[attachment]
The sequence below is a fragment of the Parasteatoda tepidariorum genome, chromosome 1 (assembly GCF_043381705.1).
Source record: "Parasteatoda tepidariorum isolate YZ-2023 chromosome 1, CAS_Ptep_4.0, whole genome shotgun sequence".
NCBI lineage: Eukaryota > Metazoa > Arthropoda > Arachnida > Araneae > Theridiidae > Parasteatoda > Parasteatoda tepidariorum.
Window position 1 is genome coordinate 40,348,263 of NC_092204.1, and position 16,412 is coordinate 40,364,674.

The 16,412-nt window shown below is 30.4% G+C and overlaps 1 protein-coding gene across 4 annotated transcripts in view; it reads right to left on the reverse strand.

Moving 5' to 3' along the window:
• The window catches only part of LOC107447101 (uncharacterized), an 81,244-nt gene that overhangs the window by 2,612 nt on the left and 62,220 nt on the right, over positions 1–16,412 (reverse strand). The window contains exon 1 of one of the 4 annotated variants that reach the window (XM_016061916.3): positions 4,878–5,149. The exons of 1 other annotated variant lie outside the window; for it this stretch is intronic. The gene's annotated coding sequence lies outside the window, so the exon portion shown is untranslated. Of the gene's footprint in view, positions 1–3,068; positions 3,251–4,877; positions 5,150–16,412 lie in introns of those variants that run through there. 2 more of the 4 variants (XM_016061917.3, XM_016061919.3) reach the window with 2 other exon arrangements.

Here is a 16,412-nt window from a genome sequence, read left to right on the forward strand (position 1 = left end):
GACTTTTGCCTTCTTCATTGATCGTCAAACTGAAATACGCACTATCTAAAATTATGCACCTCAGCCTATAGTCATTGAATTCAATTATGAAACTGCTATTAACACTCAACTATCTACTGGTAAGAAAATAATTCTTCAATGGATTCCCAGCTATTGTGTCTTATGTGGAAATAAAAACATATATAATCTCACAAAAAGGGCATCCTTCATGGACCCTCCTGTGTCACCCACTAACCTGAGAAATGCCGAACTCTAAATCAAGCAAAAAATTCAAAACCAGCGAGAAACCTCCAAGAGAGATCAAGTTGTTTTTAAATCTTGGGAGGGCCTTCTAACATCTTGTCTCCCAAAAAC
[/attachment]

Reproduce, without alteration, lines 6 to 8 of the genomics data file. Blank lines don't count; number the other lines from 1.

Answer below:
Moving 5' to 3' along the window:
• The window catches only part of LOC107447101 (uncharacterized), an 81,244-nt gene that overhangs the window by 2,612 nt on the left and 62,220 nt on the right, over positions 1–16,412 (reverse strand). The window contains exon 1 of one of the 4 annotated variants that reach the window (XM_016061916.3): positions 4,878–5,149. The exons of 1 other annotated variant lie outside the window; for it this stretch is intronic. The gene's annotated coding sequence lies outside the window, so the exon portion shown is untranslated. Of the gene's footprint in view, positions 1–3,068; positions 3,251–4,877; positions 5,150–16,412 lie in introns of those variants that run through there. 2 more of the 4 variants (XM_016061917.3, XM_016061919.3) reach the window with 2 other exon arrangements.

Here is a 16,412-nt window from a genome sequence, read left to right on the forward strand (position 1 = left end):